OneOncology, the fastest-growing national platform for independent practices, announced today it has finalized 25 unique oncology and hematology pathways and published each pathway inside the platform’s clinical decision support tool.
OneOncology takes a physician-led approach to pathway development. Edward Arrowsmith, MD, Medical Director of OneOncology’s Pathways Program, and experts from its five disease groups, (gastrointestinal, genitourinary, breast, lung, and hematology) and disease subject matter experts (gynecology, head, and neck) lead in authoring OneOncology pathways. OneOncology’s proprietary pathways are concordant with many nationally recognized evidence-based guidelines and are reviewed and updated regularly by OneOncology’s experts when data is presented at nationally recognized meetings or in peer-reviewed journals. Pathways are broken out by appropriate stage and treatment options by stage, including neoadjuvant, adjuvant, recurrent, locally advanced, and metastatic treatment settings, and have potential treatment options clearly listed.
“Our cancer patient population is very diverse, and therefore, pathways must account for the numerous clinical scenarios that can present in each cancer type,” said Davey Daniel, MD, OneOncology CMO. “OneOncology’s pathways list various treatment options ensuring they are all-encompassing and include when clinical trials are available for a specific cancer setting. The goal of OneOncology’s Pathways Program is to streamline the ordering process for physicians and efficiently put the latest medical evidence into the hands of all of our physician partners.”
Developing pathways begins with reviewing and approving all new indications or new molecular entities with the Pharmacy and Therapeutics (P&T) Committee of an all-physician body called OneCouncil, which is led by OneOncology partner physicians, and then authoring a drug monograph. Once the monograph has been approved by the P&T Committee, the newly approved agent is incorporated in draft form into the appropriate pathway and presented to the appropriate OneCouncil Disease Group. Based on efficacy and the adverse event profile of the new agent compared with other treatment options, Disease Group members decide if and where it should be added to the pathway.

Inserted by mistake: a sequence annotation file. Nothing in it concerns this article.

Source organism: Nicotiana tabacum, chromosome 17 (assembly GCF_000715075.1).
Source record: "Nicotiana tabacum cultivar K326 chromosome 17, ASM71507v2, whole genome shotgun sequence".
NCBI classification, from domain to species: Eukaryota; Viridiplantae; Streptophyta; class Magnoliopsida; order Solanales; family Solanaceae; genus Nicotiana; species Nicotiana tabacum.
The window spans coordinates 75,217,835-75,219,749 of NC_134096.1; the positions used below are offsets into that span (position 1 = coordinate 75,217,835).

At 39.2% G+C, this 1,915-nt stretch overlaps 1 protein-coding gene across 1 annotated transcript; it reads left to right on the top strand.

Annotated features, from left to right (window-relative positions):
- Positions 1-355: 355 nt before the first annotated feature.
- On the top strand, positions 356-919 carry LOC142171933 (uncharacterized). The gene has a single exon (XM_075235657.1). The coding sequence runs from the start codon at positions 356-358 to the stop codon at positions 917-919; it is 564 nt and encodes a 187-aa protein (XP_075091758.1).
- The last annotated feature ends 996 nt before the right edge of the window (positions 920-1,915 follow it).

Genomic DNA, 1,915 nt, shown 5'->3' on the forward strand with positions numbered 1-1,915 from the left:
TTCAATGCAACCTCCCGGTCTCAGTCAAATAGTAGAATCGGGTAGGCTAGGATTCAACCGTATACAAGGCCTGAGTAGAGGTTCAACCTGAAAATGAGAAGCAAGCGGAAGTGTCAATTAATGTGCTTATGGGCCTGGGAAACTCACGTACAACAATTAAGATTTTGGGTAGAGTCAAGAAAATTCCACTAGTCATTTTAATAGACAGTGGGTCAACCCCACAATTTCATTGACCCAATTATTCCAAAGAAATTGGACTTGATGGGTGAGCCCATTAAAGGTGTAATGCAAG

“Efficacy and safety are the first priorities of our Pathways Program,” said Lisa Raff, OneOncology Vice President, Pharmacy Services. “While we consider contracting and cost factors within a drug class to identify treatment regimens that can provide cost savings for patients, it occurs after a clinical pathway has been approved. Overall, the goal of our pathways is to increase appropriate first-line treatment based on genomic testing and biomarkers and participation in value-based care programs, while reducing adverse events experienced by patients due to standardized regimens and appropriate supportive care.”
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